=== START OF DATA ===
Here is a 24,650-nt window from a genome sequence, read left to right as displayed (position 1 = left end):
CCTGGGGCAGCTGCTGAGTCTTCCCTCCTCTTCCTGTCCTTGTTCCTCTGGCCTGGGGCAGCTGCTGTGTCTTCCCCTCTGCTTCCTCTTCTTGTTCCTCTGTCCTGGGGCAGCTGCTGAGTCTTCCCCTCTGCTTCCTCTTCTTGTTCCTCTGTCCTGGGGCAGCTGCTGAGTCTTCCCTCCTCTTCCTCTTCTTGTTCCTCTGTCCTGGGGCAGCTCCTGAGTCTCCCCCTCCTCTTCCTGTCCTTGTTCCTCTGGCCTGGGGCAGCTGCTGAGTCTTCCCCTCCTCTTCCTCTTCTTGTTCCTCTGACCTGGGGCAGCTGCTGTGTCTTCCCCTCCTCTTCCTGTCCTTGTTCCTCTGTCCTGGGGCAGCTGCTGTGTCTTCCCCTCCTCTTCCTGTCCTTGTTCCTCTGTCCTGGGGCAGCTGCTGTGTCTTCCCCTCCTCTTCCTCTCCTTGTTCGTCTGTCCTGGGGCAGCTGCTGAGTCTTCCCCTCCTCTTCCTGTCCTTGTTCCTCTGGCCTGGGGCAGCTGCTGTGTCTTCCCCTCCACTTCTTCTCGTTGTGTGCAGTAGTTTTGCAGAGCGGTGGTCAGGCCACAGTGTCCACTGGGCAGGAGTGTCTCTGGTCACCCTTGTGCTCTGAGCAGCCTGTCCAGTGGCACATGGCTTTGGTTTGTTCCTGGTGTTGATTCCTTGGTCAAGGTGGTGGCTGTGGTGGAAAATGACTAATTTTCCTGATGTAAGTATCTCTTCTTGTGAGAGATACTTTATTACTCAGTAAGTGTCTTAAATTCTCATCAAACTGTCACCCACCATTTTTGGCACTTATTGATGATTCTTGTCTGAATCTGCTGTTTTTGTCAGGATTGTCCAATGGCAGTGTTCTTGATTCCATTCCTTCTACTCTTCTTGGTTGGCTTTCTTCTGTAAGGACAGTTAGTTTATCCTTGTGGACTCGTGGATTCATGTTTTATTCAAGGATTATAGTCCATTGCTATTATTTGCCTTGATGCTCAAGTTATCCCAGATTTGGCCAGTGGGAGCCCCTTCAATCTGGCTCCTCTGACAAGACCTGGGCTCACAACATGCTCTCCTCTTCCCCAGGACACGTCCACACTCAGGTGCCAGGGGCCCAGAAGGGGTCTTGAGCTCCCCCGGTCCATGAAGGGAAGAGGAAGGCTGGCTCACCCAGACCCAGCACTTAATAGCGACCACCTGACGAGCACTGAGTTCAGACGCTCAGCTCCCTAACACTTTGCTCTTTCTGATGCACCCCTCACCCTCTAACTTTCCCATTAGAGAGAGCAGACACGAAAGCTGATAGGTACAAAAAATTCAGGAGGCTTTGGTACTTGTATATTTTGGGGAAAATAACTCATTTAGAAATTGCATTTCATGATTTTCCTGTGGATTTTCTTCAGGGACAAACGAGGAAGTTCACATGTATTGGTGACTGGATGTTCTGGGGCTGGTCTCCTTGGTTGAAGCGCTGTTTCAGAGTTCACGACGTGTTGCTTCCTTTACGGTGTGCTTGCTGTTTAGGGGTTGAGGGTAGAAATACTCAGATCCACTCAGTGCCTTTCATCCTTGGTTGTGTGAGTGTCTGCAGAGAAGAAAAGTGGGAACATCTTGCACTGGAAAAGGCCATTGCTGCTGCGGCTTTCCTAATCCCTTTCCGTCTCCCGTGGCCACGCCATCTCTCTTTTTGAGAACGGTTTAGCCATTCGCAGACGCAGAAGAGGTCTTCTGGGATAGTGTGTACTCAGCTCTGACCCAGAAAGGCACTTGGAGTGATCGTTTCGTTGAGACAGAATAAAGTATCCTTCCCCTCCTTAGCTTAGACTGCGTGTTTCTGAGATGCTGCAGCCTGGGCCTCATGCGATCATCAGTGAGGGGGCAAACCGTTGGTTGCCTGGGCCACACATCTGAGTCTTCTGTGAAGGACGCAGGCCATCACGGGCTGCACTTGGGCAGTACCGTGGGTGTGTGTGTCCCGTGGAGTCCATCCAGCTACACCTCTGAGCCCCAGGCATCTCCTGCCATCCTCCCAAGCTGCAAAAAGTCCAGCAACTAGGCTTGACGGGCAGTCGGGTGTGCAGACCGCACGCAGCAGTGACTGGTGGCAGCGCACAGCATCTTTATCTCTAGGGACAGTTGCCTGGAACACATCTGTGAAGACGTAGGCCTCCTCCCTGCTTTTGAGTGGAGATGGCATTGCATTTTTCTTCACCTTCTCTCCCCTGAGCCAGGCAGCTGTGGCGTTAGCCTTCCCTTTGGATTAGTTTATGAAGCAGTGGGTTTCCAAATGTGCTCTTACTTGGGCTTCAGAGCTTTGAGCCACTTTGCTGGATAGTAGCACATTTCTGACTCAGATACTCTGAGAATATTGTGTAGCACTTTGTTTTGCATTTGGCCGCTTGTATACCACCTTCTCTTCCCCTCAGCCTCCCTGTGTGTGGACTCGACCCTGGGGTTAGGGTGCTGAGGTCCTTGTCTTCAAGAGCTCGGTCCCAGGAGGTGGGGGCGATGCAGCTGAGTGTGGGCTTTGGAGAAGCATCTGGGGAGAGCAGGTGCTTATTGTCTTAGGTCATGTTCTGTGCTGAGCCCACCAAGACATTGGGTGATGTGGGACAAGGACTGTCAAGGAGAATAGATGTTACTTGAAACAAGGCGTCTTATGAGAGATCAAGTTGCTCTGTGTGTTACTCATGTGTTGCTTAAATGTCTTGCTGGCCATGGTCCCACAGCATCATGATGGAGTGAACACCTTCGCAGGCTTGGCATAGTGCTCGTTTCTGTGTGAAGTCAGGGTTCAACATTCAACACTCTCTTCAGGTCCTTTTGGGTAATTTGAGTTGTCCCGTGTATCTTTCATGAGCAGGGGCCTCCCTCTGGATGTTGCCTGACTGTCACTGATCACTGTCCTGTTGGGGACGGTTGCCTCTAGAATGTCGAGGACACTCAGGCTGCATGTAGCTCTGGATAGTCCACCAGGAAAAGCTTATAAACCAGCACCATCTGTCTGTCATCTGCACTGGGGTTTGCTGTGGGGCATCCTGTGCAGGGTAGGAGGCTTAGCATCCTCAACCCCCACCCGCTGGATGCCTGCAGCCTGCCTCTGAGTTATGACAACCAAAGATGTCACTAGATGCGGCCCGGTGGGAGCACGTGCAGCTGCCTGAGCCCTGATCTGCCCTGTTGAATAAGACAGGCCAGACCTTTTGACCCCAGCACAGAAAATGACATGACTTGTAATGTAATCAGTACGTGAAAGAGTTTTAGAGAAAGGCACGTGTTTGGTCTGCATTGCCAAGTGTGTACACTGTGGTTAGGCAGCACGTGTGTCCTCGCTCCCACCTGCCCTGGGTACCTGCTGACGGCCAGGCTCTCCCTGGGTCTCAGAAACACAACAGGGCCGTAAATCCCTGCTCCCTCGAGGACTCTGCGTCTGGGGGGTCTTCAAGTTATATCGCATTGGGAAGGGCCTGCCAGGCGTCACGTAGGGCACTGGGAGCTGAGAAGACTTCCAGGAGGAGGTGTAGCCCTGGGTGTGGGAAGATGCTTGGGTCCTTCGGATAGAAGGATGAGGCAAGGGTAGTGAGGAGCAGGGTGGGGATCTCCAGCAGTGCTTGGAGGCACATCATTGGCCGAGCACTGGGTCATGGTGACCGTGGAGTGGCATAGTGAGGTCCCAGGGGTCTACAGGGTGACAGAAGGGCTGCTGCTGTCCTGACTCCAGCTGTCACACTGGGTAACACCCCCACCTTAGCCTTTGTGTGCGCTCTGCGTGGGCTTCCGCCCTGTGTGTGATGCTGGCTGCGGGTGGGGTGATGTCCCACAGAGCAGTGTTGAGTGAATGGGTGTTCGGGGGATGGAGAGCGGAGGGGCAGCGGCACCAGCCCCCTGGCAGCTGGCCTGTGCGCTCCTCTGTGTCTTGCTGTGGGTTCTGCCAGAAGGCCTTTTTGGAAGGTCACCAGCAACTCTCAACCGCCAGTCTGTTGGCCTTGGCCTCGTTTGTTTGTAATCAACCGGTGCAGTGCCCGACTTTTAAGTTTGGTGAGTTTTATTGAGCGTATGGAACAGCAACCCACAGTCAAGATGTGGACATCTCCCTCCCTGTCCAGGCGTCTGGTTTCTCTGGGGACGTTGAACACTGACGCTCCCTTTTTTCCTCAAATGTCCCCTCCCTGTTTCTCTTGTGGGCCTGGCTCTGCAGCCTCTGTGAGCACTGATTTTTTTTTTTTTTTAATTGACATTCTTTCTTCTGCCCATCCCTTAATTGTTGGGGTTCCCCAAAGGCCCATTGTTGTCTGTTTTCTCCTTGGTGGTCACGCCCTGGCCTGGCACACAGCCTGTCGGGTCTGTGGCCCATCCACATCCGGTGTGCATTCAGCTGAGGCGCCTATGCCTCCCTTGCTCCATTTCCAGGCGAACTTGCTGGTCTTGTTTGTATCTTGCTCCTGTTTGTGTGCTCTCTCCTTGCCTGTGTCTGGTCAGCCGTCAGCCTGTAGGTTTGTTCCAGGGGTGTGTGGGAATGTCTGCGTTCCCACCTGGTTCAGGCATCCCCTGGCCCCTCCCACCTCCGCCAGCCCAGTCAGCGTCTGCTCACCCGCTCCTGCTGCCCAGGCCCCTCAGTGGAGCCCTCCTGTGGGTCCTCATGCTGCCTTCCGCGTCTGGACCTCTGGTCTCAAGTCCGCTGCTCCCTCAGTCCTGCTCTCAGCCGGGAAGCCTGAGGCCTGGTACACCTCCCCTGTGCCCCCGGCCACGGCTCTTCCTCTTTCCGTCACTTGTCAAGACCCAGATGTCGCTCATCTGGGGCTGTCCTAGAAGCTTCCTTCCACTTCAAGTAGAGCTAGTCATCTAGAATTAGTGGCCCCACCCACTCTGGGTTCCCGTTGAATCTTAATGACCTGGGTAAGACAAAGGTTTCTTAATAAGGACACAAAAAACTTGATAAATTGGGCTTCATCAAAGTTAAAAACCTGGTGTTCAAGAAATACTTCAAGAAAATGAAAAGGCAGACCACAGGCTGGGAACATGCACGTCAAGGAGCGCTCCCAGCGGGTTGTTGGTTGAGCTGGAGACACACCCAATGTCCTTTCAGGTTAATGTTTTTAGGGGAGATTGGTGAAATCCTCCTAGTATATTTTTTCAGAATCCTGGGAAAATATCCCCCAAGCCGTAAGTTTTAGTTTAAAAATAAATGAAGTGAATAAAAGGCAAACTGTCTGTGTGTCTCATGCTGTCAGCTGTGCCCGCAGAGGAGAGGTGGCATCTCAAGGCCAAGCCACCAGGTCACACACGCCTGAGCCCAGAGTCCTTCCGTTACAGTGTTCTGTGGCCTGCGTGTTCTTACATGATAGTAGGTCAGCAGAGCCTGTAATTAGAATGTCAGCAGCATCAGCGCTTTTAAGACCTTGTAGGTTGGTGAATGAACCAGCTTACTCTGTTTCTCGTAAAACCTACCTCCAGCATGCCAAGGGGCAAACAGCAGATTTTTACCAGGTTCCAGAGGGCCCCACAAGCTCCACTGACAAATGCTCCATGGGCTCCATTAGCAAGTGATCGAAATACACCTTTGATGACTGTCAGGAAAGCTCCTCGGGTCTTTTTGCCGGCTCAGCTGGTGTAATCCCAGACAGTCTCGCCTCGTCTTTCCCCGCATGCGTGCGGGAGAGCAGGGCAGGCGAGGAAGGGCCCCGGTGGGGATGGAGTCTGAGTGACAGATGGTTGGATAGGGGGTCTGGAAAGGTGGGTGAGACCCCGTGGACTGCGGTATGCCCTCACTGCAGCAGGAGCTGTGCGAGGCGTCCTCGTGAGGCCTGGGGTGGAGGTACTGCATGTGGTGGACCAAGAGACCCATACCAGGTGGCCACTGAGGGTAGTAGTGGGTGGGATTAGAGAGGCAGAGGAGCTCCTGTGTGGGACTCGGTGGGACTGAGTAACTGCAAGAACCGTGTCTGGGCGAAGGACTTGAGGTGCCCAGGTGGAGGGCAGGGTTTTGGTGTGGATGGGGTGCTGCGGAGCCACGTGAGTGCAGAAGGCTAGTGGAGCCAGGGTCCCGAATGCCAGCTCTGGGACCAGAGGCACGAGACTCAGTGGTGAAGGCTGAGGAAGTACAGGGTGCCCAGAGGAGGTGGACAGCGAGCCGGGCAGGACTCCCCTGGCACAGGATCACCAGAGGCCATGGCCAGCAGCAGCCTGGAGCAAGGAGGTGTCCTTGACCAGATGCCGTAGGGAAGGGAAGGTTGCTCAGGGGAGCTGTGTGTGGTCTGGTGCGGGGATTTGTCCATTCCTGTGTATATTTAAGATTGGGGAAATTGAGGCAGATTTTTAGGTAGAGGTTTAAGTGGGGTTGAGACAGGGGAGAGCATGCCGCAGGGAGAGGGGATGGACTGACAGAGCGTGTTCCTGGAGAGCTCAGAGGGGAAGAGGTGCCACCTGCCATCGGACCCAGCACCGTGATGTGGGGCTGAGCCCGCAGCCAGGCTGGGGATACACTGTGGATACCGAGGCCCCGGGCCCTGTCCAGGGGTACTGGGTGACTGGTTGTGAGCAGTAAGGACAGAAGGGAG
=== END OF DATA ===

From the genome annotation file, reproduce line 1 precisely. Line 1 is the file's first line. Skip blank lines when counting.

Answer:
Here is a 24,650-nt window from a genome sequence, read left to right as displayed (position 1 = left end):